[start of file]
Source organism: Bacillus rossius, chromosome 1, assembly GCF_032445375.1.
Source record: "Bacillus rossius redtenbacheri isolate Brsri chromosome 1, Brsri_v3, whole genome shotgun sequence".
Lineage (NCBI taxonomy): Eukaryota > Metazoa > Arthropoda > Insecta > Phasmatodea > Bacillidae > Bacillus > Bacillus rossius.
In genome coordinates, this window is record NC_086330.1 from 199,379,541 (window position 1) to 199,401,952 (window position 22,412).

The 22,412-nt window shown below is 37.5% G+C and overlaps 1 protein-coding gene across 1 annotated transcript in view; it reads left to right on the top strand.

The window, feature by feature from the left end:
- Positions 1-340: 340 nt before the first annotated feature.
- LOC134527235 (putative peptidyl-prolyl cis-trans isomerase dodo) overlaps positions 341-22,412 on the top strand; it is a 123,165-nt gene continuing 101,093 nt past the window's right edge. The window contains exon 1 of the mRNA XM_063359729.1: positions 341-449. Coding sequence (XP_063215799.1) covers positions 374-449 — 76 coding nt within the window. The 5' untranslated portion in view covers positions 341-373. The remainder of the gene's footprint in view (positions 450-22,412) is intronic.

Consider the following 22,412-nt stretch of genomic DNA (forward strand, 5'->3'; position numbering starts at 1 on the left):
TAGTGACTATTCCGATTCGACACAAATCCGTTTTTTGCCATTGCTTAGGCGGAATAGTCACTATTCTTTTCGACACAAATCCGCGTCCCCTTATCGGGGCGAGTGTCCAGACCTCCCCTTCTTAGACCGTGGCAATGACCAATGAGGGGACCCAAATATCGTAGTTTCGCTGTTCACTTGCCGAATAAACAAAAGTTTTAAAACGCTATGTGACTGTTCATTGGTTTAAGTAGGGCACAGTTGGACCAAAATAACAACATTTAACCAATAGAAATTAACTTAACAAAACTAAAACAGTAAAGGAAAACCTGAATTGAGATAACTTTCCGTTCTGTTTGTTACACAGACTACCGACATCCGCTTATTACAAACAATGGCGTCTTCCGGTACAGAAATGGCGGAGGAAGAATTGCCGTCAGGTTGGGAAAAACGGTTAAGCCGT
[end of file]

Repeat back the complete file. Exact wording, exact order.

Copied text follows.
Source organism: Bacillus rossius, chromosome 1, assembly GCF_032445375.1.
Source record: "Bacillus rossius redtenbacheri isolate Brsri chromosome 1, Brsri_v3, whole genome shotgun sequence".
Lineage (NCBI taxonomy): Eukaryota > Metazoa > Arthropoda > Insecta > Phasmatodea > Bacillidae > Bacillus > Bacillus rossius.
In genome coordinates, this window is record NC_086330.1 from 199,379,541 (window position 1) to 199,401,952 (window position 22,412).

The 22,412-nt window shown below is 37.5% G+C and overlaps 1 protein-coding gene across 1 annotated transcript in view; it reads left to right on the top strand.

The window, feature by feature from the left end:
- Positions 1-340: 340 nt before the first annotated feature.
- LOC134527235 (putative peptidyl-prolyl cis-trans isomerase dodo) overlaps positions 341-22,412 on the top strand; it is a 123,165-nt gene continuing 101,093 nt past the window's right edge. The window contains exon 1 of the mRNA XM_063359729.1: positions 341-449. Coding sequence (XP_063215799.1) covers positions 374-449 — 76 coding nt within the window. The 5' untranslated portion in view covers positions 341-373. The remainder of the gene's footprint in view (positions 450-22,412) is intronic.

Consider the following 22,412-nt stretch of genomic DNA (forward strand, 5'->3'; position numbering starts at 1 on the left):
TAGTGACTATTCCGATTCGACACAAATCCGTTTTTTGCCATTGCTTAGGCGGAATAGTCACTATTCTTTTCGACACAAATCCGCGTCCCCTTATCGGGGCGAGTGTCCAGACCTCCCCTTCTTAGACCGTGGCAATGACCAATGAGGGGACCCAAATATCGTAGTTTCGCTGTTCACTTGCCGAATAAACAAAAGTTTTAAAACGCTATGTGACTGTTCATTGGTTTAAGTAGGGCACAGTTGGACCAAAATAACAACATTTAACCAATAGAAATTAACTTAACAAAACTAAAACAGTAAAGGAAAACCTGAATTGAGATAACTTTCCGTTCTGTTTGTTACACAGACTACCGACATCCGCTTATTACAAACAATGGCGTCTTCCGGTACAGAAATGGCGGAGGAAGAATTGCCGTCAGGTTGGGAAAAACGGTTAAGCCGT